In 2003 some 72% of Americans fully supported the Abandoning of the Missions and those Sent to Accomplish so extremely Quickly after 9/11!!

At least some 95%, if not more as less then 1% serve them, not only still support the, just below, total lack of Sacrifice, they ran from any and all Accountability and left everything still on the table to be continually used if the political/military want was still in play in future executive/legislative wants!!
DeJa-Vu: “With no shared sacrifices being asked of civilians after Sept. 11", Decades and War From, All Over Again!!

DEC. 21, 2014 - Prosecute Torturers and Their Bosses

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Monday, February 21, 2011

Voices Growing for Iraq War inquiry in Japan

JAPAN AND THE IRAQ WAR/ Koizumi went ahead without consulting his Cabinet team

2011/02/21 - In August 2010, President Barack Obama declared an end to the U.S. military's seven-year combat operations in Iraq.

Nevertheless, the country's security situation remains as unstable as ever.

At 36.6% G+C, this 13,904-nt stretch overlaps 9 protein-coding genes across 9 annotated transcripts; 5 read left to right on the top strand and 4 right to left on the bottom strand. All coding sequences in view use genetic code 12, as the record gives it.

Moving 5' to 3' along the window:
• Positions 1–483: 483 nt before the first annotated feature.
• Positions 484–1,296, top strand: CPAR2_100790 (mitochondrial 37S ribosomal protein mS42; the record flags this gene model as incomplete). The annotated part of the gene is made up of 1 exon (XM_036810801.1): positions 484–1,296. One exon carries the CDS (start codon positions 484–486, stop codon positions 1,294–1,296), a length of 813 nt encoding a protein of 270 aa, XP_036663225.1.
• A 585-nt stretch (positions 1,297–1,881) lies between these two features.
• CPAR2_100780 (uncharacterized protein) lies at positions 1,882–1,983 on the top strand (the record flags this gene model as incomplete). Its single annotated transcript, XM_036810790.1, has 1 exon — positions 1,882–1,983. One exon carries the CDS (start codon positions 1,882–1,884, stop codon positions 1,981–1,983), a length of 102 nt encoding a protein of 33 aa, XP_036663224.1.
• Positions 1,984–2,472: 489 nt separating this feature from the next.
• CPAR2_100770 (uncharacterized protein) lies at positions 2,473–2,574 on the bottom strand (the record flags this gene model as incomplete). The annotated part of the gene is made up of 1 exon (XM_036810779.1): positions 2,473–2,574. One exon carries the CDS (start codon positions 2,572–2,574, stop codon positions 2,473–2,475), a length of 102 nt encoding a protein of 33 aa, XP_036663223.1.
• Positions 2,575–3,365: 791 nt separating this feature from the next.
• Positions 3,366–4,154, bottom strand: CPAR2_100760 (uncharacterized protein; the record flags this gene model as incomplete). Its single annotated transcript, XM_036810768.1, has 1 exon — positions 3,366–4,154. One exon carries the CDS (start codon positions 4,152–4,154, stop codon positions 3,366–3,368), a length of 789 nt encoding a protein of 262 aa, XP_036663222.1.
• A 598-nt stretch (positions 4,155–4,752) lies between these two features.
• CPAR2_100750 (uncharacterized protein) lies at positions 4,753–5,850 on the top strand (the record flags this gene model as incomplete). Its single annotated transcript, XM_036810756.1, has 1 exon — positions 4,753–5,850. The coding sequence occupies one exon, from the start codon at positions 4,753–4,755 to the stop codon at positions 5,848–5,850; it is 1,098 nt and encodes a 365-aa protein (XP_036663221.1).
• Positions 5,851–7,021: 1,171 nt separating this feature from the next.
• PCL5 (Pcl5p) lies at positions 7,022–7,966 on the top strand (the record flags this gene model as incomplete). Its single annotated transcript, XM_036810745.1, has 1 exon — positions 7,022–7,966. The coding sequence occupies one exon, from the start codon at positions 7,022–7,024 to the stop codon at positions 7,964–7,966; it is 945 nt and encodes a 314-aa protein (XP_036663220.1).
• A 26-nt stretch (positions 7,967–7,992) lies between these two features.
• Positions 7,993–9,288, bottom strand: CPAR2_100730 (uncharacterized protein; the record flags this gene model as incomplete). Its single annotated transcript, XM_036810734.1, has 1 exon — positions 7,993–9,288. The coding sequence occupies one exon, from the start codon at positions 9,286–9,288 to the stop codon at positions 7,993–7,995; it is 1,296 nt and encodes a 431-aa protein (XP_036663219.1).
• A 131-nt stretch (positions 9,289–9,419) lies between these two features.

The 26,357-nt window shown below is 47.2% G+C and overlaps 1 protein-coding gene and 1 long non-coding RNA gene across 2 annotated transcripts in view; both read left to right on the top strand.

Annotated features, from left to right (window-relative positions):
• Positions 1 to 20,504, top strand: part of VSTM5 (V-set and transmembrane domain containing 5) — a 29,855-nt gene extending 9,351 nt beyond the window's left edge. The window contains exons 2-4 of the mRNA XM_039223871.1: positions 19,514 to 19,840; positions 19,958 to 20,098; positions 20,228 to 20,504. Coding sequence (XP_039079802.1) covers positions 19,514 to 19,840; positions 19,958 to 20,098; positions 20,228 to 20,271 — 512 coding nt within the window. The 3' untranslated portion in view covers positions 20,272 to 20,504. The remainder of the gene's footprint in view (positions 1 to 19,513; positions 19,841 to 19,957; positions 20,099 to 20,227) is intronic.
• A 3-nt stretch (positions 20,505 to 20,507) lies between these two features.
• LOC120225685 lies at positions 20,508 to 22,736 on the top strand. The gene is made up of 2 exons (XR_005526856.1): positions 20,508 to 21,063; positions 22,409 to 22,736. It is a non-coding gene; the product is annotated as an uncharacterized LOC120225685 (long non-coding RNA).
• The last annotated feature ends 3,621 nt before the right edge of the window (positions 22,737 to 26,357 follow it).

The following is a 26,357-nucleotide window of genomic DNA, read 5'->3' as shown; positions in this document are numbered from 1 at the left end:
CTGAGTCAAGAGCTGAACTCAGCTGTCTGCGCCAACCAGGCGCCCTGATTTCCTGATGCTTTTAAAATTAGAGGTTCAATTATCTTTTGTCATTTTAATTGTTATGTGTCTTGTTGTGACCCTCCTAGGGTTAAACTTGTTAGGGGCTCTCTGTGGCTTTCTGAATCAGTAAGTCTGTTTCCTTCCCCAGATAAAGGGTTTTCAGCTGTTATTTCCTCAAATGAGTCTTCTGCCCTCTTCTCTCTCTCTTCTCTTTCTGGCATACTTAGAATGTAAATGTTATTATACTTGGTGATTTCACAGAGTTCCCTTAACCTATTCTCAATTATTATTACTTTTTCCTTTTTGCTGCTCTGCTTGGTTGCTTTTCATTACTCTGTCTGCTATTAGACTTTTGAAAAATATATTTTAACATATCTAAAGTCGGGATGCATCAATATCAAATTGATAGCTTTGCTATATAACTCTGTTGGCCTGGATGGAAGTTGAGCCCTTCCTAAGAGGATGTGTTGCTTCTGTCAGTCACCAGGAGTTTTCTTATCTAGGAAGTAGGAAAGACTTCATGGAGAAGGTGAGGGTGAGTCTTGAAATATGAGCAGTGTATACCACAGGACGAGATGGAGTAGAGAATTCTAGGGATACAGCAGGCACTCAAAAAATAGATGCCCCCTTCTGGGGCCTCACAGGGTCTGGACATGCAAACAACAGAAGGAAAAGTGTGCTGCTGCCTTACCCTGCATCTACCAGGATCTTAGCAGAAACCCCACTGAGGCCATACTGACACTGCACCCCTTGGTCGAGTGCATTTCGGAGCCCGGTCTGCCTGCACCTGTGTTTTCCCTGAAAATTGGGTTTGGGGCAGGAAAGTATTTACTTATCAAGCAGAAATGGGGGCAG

The Iraq War was supposedly fought for two main reasons: weapons of mass destruction (WMD) and connections with international terrorist organizations.

Even though neither of these situations actually existed, more than 100,000 Iraqis have reportedly lost their lives in the conflict.

In the Netherlands and Britain, probes into their countries' involvement in the war are proceeding at the behest of their respective prime ministers. Is the lack of a similar process acceptable for Japan, which supported the United States and was consequently complicit in the war?

In researching my 23-part series "From the abyss of the Iraq War," which ran in the vernacular Asahi Shimbun from July to September 2010 (November to December in the English edition), I met with various individuals in Iraq, Europe, the United States and Japan, who were connected to the war in some way.

Most of all, I came to realize the opacity of the Japanese government's decision-making process regarding the Iraq War.

"I believe it would be appropriate to support the United States should it resort to the use of military force."

So said Junichiro Koizumi, then Japan's prime minister, when he met reporters on March 18, 2003, two days before the Iraq War started.

Shigeru Ishiba, then chief of the Defense Agency, now the Defense Ministry, says this was the first time he heard Koizumi state that Japan would support the Iraq War.

"There had been no discussion of whether to support the Iraq War at meetings of Cabinet members," he says.

Even the then chief Cabinet secretary, Yasuo Fukuda, says he never heard Koizumi say explicitly, "We will support the Iraq War" before the conflict began. {continued}

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